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Another SO thread explains how to use thread::native_handle to do things that are outside the C++ threading API (e.g., set the priority of a thread). The gist is:

std::thread t(functionToRun);
auto nh = t.native_handle());
// configure t using nh           

The problem with this approach is that functionToRun may execute for an arbitrary amount of time (including to completion) before the code to configure t is finished.

I believe we can prevent that from happening as follows (untested):

std::atomic<bool> configured(false);

std::thread t([&]{ while (!configured);   // spin until configured is true
                   functionToRun(); });
auto nh = t.native_handle();
// configure t using nh
configured = true;

Unfortunately, this causes the spawned thread to spin waiting for configured to become true. It'd be preferable for the spawned thread to block until configuration is complete.

One way to accomplish that seems to be to use a mutex (also untested):

std::mutex m;

std::unique_lock<std::mutex> lock(m);

std::thread t([&]{ std::lock_guard<std::mutex> lg(m);   // block until m available
                   functionToRun(); });
auto nh = t.native_handle();
// configure t using nh
lock.unlock();                                          // allow t to continue

This seems like it should work, but, conceptually, it seems like a condvar is more suited to the job of indicating when a condition (configuration is complete) is satisfied. But using a condvar requires all of the above, plus a condvar, and it would require dealing with the possibility of spurious wakes, which, as far as I know, is not an issue for mutexes.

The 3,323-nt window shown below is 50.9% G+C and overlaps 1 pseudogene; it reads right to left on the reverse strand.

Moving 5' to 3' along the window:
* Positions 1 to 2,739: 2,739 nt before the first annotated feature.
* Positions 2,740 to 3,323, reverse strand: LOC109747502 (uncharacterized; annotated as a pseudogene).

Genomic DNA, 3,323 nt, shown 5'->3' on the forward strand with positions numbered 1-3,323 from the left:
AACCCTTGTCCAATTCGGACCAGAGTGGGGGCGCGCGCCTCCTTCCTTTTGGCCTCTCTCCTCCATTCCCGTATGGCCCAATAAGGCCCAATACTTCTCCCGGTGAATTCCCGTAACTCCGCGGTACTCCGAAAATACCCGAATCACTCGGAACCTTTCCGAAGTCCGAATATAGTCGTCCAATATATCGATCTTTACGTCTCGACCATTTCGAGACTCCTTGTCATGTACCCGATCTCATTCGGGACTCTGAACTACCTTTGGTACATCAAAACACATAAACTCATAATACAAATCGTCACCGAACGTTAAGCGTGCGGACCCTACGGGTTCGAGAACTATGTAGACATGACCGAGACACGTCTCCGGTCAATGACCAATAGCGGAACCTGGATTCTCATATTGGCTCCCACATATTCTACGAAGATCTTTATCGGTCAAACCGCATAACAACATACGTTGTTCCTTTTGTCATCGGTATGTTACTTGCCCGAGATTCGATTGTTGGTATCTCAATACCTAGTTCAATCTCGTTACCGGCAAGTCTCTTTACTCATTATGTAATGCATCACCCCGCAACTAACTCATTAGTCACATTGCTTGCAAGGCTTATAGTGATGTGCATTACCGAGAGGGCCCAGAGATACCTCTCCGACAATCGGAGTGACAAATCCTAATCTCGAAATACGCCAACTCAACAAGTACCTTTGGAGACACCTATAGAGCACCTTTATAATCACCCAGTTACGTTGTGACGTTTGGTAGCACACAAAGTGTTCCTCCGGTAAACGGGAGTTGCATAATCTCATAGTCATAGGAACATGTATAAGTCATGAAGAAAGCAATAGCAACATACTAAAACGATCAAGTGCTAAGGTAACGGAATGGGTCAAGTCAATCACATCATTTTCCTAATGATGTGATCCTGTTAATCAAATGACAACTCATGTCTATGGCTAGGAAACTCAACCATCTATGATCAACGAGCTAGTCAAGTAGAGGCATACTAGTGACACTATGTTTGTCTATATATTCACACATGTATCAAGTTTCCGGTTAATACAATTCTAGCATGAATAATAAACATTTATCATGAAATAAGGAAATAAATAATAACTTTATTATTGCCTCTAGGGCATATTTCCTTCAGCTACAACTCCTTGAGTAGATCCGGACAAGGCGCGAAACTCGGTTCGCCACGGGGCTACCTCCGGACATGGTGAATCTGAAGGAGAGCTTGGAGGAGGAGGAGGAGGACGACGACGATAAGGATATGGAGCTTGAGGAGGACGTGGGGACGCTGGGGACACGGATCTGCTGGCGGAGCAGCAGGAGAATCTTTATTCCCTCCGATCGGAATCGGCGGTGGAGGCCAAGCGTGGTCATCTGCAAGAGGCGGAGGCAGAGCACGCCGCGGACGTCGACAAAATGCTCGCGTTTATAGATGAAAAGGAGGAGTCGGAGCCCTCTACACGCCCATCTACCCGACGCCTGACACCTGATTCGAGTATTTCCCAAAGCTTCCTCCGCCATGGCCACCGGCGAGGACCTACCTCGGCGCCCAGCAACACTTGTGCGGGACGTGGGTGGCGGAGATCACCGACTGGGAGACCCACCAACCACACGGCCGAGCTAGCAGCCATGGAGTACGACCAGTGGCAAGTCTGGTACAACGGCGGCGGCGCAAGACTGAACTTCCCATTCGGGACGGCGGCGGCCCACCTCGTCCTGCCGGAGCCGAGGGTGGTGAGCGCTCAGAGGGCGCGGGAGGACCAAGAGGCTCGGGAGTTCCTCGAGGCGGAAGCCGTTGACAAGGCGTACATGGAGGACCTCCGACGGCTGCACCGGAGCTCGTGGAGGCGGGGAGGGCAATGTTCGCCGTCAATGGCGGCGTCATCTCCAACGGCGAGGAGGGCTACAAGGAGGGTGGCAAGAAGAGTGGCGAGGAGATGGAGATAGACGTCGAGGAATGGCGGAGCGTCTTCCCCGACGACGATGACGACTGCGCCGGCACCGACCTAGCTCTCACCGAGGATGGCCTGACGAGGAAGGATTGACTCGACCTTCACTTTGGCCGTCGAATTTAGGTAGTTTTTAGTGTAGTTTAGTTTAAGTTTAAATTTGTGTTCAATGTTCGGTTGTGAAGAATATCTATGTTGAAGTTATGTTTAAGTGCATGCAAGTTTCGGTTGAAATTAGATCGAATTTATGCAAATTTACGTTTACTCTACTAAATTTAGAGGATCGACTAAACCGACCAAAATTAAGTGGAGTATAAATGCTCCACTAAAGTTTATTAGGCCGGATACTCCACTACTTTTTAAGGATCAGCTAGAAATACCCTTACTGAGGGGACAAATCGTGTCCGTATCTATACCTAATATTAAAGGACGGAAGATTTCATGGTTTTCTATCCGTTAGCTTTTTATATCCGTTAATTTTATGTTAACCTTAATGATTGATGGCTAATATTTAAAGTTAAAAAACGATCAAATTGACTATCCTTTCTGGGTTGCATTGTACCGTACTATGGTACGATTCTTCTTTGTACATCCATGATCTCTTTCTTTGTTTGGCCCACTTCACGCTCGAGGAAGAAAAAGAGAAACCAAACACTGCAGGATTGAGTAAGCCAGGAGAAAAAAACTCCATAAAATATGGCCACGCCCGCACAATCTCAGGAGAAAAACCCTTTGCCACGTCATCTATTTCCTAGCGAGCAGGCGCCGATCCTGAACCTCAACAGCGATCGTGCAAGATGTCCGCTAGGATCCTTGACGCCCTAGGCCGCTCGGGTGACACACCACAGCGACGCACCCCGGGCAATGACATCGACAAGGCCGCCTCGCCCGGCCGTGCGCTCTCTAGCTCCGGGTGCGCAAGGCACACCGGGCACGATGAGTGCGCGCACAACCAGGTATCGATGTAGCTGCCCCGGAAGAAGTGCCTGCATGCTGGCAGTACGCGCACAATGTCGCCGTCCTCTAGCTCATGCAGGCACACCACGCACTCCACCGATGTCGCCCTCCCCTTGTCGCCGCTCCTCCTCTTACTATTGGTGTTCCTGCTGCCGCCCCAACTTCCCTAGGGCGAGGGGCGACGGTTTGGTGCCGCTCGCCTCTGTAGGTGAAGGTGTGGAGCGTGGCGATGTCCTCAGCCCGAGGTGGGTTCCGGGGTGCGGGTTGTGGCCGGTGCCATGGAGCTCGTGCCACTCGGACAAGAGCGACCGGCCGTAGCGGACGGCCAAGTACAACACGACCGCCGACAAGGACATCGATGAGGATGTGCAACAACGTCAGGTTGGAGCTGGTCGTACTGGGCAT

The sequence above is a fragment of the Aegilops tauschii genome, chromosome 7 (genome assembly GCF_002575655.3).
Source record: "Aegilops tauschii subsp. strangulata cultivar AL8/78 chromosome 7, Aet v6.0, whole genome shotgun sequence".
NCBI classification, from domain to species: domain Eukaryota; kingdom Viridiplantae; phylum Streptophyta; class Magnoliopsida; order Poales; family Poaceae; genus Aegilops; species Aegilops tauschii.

Is there a better way to spawn a thread and then have it immediately stop so that I can use its native handle to configure it before allowing it to run further?

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Would it not make more sense to do the waiting in the spawned thread (functionToRun()), instead of the spawning one? I.e., have the just-spawned thread go to sleep until signalled "configuration done, proceed" by the spawner? –  DevSolar Jun 25 '12 at 5:58
@DevSolar: That's what the code is supposed to do. The spawning thread grabs the mutex, so the spawned thread blocks when it tries to get it. When the spawning thread unlocks the mutex (indicating that configuration is complete), the spawned thread can continue. Note that the spawned function is not functionToRun, it's the lambda-generated closure that calls functionToRun. –  KnowItAllWannabe Jun 25 '12 at 6:19

1 Answer 1

up vote 7 down vote accepted

When I wish to delay the start of a thread's main function until some external configuration has been completed I use a future. This avoids the spin-wait, and has the same blocking properties as a mutex or condvar, but provides a clearer intention. Using this pattern, you could write your example as:

std::promise<void> p;
std::thread t([&p]{

auto nh=t.native_handle();
// configure nh

I especially like using this pattern with shared_future for multithreaded tests --- this way you can ensure all threads are running and ready to go before the test begins.

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